For Todd had taken his precautions. His watch—a gold one, “jewelled in numberless holes,” as its owner pathetically remarked—had been left with the family jeweller for three bright golden sovereigns, an eight-and-six brass turnip, which went jolly well, although its tick was a trifle vigorous under Gus’s pillow, and an agreement. This document, drawn up by himself, Gus regarded as a very masterpiece of business-like acumen. Gus could have his gold watch back again within the year by paying three sovereigns, and buying the brass turnip for half a sovereign, the profit accruing on this latter transaction being, as Gus explained proudly, the jeweller’s percentage on the loan. The family jeweller had informed Gus casually that he couldn’t keep a wife and growing family on such percentages, but to oblige, etc.
Todd received Mr. James Cotton blandly and politely, and Jim, in his heavy way, mistook this airiness for non-paying symptoms on Gus’s part.
“Had a good time, old cock, during the holidays?”
“Beastly,” said Gus.
“No end. Been making the will again, and leaving me out.”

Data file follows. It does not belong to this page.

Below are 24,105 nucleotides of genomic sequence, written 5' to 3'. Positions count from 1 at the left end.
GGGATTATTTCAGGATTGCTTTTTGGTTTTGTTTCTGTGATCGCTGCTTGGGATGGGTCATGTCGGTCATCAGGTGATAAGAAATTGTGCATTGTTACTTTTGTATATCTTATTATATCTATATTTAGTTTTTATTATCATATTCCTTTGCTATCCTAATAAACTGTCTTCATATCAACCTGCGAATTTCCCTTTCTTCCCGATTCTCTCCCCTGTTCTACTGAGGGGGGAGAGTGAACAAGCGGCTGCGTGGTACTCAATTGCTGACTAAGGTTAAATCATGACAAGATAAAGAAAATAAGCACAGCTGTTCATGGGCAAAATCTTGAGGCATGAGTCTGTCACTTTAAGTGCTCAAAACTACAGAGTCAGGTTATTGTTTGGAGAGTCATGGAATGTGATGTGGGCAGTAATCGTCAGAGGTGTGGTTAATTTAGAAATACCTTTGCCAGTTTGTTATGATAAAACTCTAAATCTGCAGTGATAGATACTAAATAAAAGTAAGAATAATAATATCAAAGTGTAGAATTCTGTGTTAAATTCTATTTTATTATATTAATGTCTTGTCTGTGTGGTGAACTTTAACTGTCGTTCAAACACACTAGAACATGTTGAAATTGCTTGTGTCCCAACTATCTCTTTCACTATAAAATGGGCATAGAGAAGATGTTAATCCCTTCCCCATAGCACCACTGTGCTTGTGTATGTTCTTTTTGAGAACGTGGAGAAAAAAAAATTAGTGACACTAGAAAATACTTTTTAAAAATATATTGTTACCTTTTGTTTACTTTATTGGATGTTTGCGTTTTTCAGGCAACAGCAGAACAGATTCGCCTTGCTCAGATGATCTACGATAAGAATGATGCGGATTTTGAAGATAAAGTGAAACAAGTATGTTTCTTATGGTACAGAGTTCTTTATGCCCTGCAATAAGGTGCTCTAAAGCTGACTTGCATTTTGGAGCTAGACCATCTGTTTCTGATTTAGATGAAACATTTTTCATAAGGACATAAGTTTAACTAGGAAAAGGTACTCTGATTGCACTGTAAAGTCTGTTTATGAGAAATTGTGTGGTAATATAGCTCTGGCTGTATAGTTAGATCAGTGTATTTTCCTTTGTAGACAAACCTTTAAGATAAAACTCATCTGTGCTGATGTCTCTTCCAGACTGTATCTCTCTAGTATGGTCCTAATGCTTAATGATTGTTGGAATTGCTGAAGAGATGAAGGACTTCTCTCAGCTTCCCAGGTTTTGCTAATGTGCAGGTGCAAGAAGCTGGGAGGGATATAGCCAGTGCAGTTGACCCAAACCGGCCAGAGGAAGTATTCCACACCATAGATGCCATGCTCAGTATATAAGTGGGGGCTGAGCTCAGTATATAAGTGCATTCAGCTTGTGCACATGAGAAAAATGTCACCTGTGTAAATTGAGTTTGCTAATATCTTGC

“Perry fiasco, eh?”
“Yes, and other things.”
“Well, I hope you can pay up all you owe me, old chap.”
“Oh yes!” said Gus. “I said I would keep my word, although you were so good as to have your doubts.”
“All right, glad you can manage it.”
“Here you are,” said Gus, thrusting his hand into his pocket and bringing up his coins. “Three three for that rotten bet, and the other fifteen bob I owed you. It’s all there.”
Cotton opened his eyes.
“You said the governor was rusty, Gus?”
“So he was, beastly; but I can pay you all the same.”
“Well,” said Cotton, after a little awkward pause, “I don’t want to clean you out quite, so pay half now and the rest next term. Would that suit you better, Gus?”
“Thanks, I don’t mind,” said Gus, airily. “Here’s half, then.”
Cotton left his friend’s room considerably puzzled, but when he came next night with his books for his old jackal’s attentions as before, he was more than puzzled, for Gus said—
“Can give you half an hour, Jim.”
“We won’t be able to screw up enough for Merishall in that time, old man.”
“Then you’ll have to do the rest yourself, Jim. I’m not going to piffle about any more.”
“Oh, don’t be an ass, Gus! I’ve heard that footle before,” said Cotton, with his heavy selfishness.
“Not quite, for this time I mean what I say.”
“Oh no, you don’t!”
“Oh yes, I do!”
“You wouldn’t leave a fellow in the lurch like this, after all I—”
“I was left in the lurch last term, Jim, dear, and I’d rather you had a taste of it this go. Do you remember when old Corker was savaging me before all the school!”